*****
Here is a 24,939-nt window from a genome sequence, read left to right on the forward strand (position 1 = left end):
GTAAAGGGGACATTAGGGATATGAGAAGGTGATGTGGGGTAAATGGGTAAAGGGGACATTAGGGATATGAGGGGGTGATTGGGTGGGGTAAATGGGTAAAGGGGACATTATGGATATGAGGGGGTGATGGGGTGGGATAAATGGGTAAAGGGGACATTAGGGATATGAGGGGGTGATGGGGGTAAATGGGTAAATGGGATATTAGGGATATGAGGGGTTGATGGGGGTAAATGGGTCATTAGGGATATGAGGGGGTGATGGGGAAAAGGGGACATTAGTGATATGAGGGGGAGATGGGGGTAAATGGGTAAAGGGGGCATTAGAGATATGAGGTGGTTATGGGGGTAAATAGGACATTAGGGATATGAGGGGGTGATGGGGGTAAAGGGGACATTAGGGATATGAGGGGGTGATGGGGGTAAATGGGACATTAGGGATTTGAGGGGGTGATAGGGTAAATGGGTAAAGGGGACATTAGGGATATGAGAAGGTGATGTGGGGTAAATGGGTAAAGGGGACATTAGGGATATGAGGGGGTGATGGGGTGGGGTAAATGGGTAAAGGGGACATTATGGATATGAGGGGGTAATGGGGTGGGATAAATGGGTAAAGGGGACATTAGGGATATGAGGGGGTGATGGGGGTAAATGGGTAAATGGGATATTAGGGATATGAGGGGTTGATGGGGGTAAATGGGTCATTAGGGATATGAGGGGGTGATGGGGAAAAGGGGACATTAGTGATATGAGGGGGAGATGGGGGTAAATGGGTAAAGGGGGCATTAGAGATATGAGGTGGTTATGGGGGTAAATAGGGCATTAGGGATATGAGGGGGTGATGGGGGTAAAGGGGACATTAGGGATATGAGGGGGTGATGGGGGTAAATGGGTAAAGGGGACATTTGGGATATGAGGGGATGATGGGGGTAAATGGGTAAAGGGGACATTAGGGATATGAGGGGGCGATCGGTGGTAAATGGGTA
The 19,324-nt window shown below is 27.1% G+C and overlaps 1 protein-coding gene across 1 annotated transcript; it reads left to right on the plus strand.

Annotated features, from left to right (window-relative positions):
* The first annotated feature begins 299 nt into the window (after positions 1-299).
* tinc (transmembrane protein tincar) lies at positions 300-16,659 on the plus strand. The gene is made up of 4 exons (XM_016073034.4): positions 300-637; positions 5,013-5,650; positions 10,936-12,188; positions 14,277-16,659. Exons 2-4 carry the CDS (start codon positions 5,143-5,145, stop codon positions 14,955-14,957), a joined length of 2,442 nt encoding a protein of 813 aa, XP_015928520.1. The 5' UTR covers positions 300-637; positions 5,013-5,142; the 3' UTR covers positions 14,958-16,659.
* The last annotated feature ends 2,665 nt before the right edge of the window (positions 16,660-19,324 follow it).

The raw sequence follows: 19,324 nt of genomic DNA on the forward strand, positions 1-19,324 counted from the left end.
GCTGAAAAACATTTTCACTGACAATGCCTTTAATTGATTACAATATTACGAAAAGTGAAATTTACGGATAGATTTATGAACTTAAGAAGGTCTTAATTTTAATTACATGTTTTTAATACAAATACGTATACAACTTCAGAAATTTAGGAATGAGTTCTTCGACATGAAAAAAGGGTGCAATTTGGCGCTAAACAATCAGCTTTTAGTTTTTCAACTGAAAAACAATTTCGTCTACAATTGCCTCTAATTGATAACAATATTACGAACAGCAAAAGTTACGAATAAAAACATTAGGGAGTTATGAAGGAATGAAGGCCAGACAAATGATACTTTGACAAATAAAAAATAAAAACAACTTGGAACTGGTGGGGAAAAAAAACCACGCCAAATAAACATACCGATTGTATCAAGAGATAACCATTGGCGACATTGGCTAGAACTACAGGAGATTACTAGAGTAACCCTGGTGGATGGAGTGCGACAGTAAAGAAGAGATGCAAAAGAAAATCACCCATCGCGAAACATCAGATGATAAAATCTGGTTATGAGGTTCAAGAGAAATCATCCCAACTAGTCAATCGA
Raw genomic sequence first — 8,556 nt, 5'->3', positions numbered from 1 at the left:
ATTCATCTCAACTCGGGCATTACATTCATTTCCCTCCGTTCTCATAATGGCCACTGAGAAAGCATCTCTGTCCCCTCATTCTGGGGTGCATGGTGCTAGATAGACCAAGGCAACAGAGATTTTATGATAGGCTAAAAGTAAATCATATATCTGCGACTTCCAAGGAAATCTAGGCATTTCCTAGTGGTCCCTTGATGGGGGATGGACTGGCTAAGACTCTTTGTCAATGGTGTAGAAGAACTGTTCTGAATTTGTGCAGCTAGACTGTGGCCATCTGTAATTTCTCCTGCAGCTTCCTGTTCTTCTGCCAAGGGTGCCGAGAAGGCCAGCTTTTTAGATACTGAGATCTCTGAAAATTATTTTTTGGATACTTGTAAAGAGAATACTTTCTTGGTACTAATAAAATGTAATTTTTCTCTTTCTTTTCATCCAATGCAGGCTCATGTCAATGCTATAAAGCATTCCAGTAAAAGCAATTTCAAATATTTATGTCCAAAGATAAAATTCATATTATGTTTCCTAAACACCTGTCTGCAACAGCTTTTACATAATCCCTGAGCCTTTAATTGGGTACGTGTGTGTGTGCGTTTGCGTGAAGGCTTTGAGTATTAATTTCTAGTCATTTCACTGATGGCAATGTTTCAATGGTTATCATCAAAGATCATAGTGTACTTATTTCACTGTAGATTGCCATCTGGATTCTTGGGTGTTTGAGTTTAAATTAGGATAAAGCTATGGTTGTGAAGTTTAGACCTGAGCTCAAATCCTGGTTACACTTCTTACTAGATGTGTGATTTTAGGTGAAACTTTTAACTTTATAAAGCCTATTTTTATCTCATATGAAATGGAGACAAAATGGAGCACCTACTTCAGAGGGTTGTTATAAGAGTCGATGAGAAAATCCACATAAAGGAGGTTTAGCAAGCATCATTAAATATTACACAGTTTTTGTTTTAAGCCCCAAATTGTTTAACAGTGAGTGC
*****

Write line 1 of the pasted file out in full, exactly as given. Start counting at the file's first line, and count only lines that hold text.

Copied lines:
Here is a 24,939-nt window from a genome sequence, read left to right on the forward strand (position 1 = left end):